On social media- This varies quite a bit, but generally if they are someone who does kid friendly stuff as well as more adult stuff, they tend to not post things that are too edgy. They save that for their blog. Social media is the place where I think things get tricky, because people tend to be more focused on a consistent visual style. If your kid stuff and fantasy stuff look like the same artist did them, it might work better. If they are completely different in non-complementary ways, I think it might be tougher to establish an audience, though I'm sure there are some exceptions.

    Deviantart - Not sure, but I think posting your different kinds of work on the same account would be ok.



  • Hello Washu!

    I agree with MissMarck and TessW. I would add that the simpler you keep things the better. The more you can streamline your work the easier it will be in your life, especially when work begins to pick up. There is enough crossover between kids and fantasy that it should be possible to find some sort of neutral ground. You want to err on the side of caution, especially if you do want to work in the children's world on any level. If you have some more adult themed work then do as TessW mentioned, give it a separate home that will be harder for kids to flock to. You don't need to have different Pen names for different styles, but you can separate the two in a distinct way. This would show those working in the children's industry that even though you create some more adult themed art, you have the skill and maturity to stay kid friendly when needed. However, I want to repeat, when you are posting on social media, where the kids are, you need to find that neutral ground. Avoid the super edgy stuff, because you are trying to attract two audiences. A good example is Lindsay Buroker. She is a fantasy writer who writes both clean sic-fi fantasy novels for adults as well as more "not-clean" adult/romance fantasy novels. She does use a pen name for her more adult novels, but it is for fun as she has never tried to hide that it is her. She never quotes lines from those books on her SM, but informs clearly what is in them. So those who want to steer clear can and those who don't, know where to go. You can check her out on twitter @goblinwriter to see how she handles it. She does a fairly good job I think at staying neutral.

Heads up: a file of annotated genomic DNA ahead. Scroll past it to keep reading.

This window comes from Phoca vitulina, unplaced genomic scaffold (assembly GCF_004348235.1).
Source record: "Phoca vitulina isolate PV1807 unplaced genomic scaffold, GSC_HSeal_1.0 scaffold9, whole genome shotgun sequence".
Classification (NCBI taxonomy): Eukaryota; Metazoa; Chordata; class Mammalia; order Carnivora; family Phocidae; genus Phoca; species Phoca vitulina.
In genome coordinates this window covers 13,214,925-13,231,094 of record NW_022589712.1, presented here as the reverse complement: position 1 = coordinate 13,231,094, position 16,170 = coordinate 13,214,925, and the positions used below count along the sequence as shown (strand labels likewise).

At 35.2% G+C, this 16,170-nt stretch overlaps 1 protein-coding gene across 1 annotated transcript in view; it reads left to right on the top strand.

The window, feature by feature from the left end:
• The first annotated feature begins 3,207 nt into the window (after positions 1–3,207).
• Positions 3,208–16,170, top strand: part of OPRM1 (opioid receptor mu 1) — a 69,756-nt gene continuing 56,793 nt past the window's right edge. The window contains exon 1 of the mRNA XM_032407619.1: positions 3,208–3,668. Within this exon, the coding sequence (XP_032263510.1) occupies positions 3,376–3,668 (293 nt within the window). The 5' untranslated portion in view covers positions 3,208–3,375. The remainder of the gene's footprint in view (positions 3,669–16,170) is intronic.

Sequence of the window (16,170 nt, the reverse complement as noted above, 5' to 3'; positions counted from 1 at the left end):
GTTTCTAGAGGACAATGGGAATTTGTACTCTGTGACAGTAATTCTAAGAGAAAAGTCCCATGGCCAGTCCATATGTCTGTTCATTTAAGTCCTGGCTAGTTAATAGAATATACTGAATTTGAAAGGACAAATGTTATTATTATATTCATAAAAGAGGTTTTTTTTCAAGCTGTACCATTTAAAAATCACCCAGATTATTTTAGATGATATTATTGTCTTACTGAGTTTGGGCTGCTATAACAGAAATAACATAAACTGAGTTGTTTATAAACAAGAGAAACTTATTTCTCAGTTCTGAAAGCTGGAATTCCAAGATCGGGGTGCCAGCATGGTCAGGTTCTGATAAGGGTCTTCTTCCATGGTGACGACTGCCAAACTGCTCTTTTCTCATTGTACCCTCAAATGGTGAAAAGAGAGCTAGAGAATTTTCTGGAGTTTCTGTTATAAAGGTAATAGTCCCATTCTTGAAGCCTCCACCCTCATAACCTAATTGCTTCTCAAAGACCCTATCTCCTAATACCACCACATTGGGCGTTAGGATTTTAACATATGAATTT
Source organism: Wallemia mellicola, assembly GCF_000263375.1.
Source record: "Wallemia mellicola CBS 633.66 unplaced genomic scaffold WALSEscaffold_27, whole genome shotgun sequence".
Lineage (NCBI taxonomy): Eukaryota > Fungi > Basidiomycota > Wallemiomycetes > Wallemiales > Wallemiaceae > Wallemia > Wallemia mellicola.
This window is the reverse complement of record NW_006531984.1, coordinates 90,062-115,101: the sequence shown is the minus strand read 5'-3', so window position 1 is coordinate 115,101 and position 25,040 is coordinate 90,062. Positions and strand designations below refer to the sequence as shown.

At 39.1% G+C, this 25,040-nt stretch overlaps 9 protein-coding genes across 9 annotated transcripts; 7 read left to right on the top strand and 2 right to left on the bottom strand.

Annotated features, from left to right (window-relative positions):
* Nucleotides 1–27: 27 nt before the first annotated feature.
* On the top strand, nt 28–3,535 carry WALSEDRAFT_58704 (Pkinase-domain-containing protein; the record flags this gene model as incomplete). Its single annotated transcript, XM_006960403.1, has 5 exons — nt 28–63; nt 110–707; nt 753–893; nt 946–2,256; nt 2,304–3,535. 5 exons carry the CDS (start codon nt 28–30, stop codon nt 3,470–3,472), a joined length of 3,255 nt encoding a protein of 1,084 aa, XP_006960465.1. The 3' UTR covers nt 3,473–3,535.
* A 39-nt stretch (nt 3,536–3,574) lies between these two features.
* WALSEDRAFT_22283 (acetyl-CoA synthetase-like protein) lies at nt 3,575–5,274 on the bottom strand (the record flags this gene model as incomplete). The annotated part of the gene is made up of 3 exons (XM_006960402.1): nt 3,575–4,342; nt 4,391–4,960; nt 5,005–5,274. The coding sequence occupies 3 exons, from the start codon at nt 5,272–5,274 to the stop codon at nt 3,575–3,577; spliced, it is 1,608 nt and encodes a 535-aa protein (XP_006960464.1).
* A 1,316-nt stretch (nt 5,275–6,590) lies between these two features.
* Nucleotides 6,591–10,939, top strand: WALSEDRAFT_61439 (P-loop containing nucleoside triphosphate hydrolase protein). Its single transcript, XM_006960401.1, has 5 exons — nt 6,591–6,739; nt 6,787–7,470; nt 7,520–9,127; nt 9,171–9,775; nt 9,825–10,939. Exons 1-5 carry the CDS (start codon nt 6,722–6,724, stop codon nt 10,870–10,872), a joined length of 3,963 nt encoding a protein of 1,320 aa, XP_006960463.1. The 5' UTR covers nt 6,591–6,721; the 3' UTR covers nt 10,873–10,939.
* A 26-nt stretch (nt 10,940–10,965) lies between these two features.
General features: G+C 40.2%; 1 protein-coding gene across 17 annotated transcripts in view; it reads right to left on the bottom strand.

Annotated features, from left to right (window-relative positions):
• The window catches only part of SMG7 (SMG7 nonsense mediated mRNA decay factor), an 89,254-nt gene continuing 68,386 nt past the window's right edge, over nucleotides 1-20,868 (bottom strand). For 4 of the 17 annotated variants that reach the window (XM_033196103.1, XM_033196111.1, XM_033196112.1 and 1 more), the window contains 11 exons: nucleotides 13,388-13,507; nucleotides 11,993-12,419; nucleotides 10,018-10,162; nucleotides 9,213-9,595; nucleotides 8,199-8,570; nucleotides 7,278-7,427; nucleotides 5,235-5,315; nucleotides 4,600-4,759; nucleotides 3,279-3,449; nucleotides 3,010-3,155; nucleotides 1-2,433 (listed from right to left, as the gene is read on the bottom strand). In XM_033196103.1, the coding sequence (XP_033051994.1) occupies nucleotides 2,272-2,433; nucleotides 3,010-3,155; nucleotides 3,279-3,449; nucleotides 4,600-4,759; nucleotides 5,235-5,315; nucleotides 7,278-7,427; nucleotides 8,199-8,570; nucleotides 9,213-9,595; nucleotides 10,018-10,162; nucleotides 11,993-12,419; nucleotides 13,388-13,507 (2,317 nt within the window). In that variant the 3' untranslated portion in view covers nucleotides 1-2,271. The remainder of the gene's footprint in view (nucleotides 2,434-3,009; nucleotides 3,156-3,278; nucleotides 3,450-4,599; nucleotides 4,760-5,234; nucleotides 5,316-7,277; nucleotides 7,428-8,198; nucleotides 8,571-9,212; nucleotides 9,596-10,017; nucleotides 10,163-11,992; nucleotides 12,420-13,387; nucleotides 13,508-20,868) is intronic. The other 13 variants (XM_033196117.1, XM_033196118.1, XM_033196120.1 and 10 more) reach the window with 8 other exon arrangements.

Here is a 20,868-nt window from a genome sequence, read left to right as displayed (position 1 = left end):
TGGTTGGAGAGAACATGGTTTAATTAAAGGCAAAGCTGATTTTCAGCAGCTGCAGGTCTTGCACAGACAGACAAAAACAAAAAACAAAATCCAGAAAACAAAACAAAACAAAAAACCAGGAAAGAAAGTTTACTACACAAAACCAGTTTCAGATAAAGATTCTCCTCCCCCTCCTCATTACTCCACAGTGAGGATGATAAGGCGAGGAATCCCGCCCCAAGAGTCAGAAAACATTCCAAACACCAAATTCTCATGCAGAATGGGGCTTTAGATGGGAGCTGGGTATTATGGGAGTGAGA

• Thank you so much. I appreciate your advice. ^_^ My fantasy novel does have some rated R content. Romance novel level adult scenes. But they aren't painted/illustrated so there isn't anything visual to share there. You bring up a really good point too, my promo art for my novel(s) wont be explicit.
    Since I'm practicing a digital semi-realistic style both my fantasy art and children's art will look similar. This gives me lots of ideas, thanks for setting my mind at ease everyone!



  • I'm having a similar discussion with myself regarding a comic I'm working on. The conclusion I came to was they're for two separate audiences. Art/comic consumers and art directors so I decided to keep them separate brands. I would say this applies more to you as it's writing. If the promo images are brand appropriate to the illustration brand and audience use them. Good luck with both endeavours!